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Perry L. Glanzer

Achievement Slaves

The pathologies of élite education.

So, what's the point of it all? Why am I trying to get great grades? Why am I trying to win all these competitions? Why am I doing all these clubs and leadership positions? I don't know."

A colleague recorded this lament by a female Ivy League student during our research project examining how college students think about purpose. As one would expect from an Ivy League student, she relentlessly pursued personal accomplishments. Yet, on her way to climbing the ladder of success, she suddenly realized she had no idea where it was taking her.

William Deresiewicz relishes exposing us to many of these students in Excellent Sheep. Indeed, Deresiewicz boasts that his book listens to students and tries to speak to them. Yet, while Deresiewicz does give us juicy quotes and stories, his critique of how élite education stupefies students largely reads like a series of sermons. Furthermore, like too many sermons, the book contains an entertaining but dangerous mix of sensible advice, ideological diatribe, insightful wisdom, and perilous generalities.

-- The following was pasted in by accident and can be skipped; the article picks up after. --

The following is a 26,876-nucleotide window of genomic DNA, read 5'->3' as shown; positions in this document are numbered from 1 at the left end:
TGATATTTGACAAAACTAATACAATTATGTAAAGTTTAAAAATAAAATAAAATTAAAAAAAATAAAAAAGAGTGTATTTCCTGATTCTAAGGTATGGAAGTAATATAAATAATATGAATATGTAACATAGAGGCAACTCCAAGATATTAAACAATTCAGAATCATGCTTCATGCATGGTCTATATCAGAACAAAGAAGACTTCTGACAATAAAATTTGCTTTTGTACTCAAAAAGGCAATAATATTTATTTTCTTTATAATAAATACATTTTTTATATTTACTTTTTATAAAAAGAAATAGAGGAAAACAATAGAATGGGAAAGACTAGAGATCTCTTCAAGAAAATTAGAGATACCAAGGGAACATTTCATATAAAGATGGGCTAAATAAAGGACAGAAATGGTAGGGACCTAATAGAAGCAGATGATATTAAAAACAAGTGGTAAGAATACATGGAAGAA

The generalities begin with Deresiewicz's definition of the élite: "The whole cohort of people who went to selective colleges and are running society for their own exclusive benefit." This sort of agitprop may ensure his street cred, but it does not prove helpful in building sophisticated forms of empathy and understanding.

Still, Deresiewicz does undertake one difficult task regarding empathy. He wants us to feel sorry for élite college students, and he almost succeeds. These poor students, he relates, are stressed out, overworked, aimless, lacking purpose and fearful of the future. Eve, a girl taking four advanced placement courses in her junior year (and planning to do seven her senior year!) tells him, "I sometimes have two or three days where I only get two hours of sleep per night… . I really fear failure… . I am just a machine with no life at this place." ...

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